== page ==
Doctors and coaches failing to remove players with obvious concussions from the pitch has hampered the progress of protocols to prevent traumatic brain injuries, football’s law-making body has claimed.
The International Football Association Board (Ifab) announced on Monday that trials of permanent concussion substitutions would be extended for a year until 2023, saying a lack of consistent action from clubs, combined with difficulties obtaining medical information, meant there was not enough data to “form a scientifically valid decision”.
Ifab’s trials been criticised by campaigners who feel not enough is being done to remove the risk of brain injury. Critics have also called for temporary rather than permanent substitutions in the trials. But the CEO of Ifab, Lukas Brud, argued the current protocols had not been properly adhered to and that he would be working with governing bodies to ensure clubs take stricter action next season.
“We can understand the reasons why people are frustrated, but they are expressing frustration about mismanagement of the current protocol,” he said. “If you don’t take a player off, no protocol will help you.
“If you have a permanent substitute and don’t make use of them, this is not right. We have situations where concussion is not just suspected but evident and it is clear: you must take them out. We have to work with all bodies in sport to raise awareness and awareness will reduce hesitation.”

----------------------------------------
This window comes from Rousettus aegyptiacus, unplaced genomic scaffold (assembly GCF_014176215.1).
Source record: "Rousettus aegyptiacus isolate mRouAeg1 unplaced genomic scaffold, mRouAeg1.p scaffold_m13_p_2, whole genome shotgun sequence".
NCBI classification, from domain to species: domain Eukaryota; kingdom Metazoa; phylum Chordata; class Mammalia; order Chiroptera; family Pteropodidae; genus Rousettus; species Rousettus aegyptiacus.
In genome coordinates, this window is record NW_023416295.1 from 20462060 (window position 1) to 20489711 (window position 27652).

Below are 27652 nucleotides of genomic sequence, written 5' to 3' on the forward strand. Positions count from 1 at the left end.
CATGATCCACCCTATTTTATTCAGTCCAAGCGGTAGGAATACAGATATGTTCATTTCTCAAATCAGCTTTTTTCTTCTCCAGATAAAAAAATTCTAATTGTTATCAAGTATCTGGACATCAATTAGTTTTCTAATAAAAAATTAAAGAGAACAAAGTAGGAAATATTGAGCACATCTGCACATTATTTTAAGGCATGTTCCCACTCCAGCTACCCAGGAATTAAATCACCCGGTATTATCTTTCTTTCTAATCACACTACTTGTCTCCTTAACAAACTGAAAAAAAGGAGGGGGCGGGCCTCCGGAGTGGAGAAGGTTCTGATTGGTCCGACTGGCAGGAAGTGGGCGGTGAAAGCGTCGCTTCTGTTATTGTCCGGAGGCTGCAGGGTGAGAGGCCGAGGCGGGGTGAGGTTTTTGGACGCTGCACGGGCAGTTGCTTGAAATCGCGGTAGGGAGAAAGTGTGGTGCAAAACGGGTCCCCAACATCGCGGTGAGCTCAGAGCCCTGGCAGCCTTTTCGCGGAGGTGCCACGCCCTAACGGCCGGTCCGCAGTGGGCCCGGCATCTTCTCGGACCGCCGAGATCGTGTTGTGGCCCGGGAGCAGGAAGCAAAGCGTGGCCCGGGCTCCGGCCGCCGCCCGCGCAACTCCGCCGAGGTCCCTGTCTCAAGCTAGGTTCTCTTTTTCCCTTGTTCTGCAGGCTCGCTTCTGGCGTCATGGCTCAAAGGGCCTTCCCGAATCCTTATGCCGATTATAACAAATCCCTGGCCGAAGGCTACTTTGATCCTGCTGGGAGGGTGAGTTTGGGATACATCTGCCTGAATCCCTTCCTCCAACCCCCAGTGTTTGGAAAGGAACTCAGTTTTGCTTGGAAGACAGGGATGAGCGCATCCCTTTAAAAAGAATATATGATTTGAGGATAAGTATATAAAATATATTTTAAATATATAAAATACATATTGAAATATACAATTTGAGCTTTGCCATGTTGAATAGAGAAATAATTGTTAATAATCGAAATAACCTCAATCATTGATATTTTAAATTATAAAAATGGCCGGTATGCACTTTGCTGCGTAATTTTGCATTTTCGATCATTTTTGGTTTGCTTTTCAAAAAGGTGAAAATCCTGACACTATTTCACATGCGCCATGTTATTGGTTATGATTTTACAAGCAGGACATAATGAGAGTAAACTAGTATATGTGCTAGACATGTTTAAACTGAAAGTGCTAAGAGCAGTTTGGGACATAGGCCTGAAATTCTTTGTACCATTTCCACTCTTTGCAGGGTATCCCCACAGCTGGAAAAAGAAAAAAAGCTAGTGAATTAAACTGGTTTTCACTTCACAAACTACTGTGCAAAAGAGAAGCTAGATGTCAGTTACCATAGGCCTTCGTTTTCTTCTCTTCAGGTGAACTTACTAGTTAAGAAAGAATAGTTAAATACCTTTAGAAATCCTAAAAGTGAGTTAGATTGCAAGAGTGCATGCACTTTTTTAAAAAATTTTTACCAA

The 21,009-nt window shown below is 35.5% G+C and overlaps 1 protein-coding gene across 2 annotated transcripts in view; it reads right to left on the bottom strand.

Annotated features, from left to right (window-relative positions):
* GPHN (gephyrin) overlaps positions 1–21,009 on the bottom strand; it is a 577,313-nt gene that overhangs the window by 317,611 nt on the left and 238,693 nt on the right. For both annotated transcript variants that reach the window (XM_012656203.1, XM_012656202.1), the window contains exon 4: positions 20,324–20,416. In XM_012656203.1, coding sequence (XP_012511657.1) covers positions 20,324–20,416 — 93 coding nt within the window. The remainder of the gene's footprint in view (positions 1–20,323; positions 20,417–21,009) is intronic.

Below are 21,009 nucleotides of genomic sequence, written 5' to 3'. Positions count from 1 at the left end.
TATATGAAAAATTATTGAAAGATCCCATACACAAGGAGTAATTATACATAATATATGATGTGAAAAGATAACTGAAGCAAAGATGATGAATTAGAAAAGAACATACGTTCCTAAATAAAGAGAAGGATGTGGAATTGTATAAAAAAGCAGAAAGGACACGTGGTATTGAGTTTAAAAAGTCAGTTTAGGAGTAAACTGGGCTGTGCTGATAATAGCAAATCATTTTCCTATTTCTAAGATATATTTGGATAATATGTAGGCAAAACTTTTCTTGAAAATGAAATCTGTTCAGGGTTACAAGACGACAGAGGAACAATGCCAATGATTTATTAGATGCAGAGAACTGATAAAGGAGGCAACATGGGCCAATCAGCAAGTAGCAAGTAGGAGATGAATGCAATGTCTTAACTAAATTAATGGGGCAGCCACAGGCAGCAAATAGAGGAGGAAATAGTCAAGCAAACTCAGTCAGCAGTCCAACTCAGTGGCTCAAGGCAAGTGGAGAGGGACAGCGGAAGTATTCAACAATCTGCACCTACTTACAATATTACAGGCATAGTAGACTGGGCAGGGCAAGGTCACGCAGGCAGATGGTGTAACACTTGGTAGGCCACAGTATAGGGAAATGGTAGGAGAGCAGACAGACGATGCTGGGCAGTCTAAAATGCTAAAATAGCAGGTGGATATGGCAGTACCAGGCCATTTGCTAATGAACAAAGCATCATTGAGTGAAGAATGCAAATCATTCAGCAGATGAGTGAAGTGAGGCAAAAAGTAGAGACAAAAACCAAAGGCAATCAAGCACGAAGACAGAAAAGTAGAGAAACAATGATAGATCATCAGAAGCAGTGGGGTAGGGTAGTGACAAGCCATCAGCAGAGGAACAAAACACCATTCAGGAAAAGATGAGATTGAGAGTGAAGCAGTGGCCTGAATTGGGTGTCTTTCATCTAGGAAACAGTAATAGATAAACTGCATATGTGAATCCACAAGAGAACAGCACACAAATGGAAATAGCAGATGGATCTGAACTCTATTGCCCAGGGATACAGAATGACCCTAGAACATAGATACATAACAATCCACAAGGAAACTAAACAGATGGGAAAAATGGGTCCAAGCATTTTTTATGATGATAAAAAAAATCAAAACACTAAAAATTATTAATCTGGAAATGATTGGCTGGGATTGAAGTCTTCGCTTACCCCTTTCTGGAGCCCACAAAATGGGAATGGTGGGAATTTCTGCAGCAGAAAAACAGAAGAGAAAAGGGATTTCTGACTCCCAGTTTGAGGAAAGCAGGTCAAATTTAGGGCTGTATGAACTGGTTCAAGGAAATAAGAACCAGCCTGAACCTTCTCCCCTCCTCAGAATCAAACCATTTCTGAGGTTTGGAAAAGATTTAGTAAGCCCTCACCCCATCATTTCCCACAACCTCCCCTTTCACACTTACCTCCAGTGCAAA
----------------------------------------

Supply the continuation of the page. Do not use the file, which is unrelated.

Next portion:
Proponents of temporary concussion substitutes argue that the sporting consequences of removing a player from a match permanently mean doctors are more likely to leave players on the field. Ifab argues that many symptoms of concussion do not reveal themselves until 30 minutes after an injury is sustained, meaning a temporary replacement could see a concussed playerThere are 144 competitions signed up to Ifab’s protocol trials, although 33 are in Scotland.
Speaking after Ifab’s AGM, Brud did not rule out trialling temporary substitutes once the current process is completed, but he said that difficulties in obtaining medical information on players treated for concussion had further slowed up the process.
“The situation is that we have not received as much data as we hoped,” he said. “Getting permission to use someone’s medical data is different in every country and has taken longer than expected. Only now are we starting to get the feedback. Maybe in the future we will look at alternative protocols, but we want to conclude the trials first.”
The head injury campaigners Headway criticised the elongation of the trials, arguing it risked further serious injuries to players. “This is surely delaying the inevitable and missing opportunities to improve safety protocols for yet another year, leaving players in major tournaments including this winter’s World Cup, and yet another domestic and European season, at unnecessary risk,” said its deputy chief executive, Luke Griggs.
Brud argued that the scale of the work means it will take time. “I don’t like people being frustrated with the timings,” he said. “We’re conducting research, the first of its kind in sport, across 144 competitions. At next year’s AGM maybe we will not have a solution, but we are hopeful we will have a resolution and a clear way to go.”